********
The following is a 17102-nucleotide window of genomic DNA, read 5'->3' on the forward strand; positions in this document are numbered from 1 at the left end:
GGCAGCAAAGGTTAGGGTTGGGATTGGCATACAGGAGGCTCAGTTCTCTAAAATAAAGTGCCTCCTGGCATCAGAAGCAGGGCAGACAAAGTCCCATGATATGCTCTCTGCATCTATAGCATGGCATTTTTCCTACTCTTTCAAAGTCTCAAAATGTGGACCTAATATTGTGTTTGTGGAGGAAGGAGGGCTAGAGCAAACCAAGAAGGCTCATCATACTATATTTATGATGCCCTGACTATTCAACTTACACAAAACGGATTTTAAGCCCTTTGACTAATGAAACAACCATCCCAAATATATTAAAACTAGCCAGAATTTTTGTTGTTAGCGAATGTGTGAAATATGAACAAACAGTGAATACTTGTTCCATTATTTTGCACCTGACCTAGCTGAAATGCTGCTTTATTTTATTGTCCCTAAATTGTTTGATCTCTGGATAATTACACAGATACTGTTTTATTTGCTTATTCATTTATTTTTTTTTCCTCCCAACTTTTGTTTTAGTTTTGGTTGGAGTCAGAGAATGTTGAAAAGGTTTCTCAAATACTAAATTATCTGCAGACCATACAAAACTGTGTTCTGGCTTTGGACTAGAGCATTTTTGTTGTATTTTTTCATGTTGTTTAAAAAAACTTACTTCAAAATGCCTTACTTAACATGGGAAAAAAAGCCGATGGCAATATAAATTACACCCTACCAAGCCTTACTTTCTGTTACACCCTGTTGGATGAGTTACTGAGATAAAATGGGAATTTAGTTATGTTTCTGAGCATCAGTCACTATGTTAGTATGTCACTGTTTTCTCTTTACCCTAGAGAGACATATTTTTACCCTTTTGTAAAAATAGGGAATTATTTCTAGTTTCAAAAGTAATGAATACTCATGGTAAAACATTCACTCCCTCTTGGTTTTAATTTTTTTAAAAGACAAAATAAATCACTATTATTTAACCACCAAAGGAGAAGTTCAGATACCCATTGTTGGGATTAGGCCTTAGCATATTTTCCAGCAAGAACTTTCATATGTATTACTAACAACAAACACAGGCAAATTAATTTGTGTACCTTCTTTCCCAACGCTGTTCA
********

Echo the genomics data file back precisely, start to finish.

The following is a 17102-nucleotide window of genomic DNA, read 5'->3' on the forward strand; positions in this document are numbered from 1 at the left end:
GGCAGCAAAGGTTAGGGTTGGGATTGGCATACAGGAGGCTCAGTTCTCTAAAATAAAGTGCCTCCTGGCATCAGAAGCAGGGCAGACAAAGTCCCATGATATGCTCTCTGCATCTATAGCATGGCATTTTTCCTACTCTTTCAAAGTCTCAAAATGTGGACCTAATATTGTGTTTGTGGAGGAAGGAGGGCTAGAGCAAACCAAGAAGGCTCATCATACTATATTTATGATGCCCTGACTATTCAACTTACACAAAACGGATTTTAAGCCCTTTGACTAATGAAACAACCATCCCAAATATATTAAAACTAGCCAGAATTTTTGTTGTTAGCGAATGTGTGAAATATGAACAAACAGTGAATACTTGTTCCATTATTTTGCACCTGACCTAGCTGAAATGCTGCTTTATTTTATTGTCCCTAAATTGTTTGATCTCTGGATAATTACACAGATACTGTTTTATTTGCTTATTCATTTATTTTTTTTTCCTCCCAACTTTTGTTTTAGTTTTGGTTGGAGTCAGAGAATGTTGAAAAGGTTTCTCAAATACTAAATTATCTGCAGACCATACAAAACTGTGTTCTGGCTTTGGACTAGAGCATTTTTGTTGTATTTTTTCATGTTGTTTAAAAAAACTTACTTCAAAATGCCTTACTTAACATGGGAAAAAAAGCCGATGGCAATATAAATTACACCCTACCAAGCCTTACTTTCTGTTACACCCTGTTGGATGAGTTACTGAGATAAAATGGGAATTTAGTTATGTTTCTGAGCATCAGTCACTATGTTAGTATGTCACTGTTTTCTCTTTACCCTAGAGAGACATATTTTTACCCTTTTGTAAAAATAGGGAATTATTTCTAGTTTCAAAAGTAATGAATACTCATGGTAAAACATTCACTCCCTCTTGGTTTTAATTTTTTTAAAAGACAAAATAAATCACTATTATTTAACCACCAAAGGAGAAGTTCAGATACCCATTGTTGGGATTAGGCCTTAGCATATTTTCCAGCAAGAACTTTCATATGTATTACTAACAACAAACACAGGCAAATTAATTTGTGTACCTTCTTTCCCAACGCTGTTCA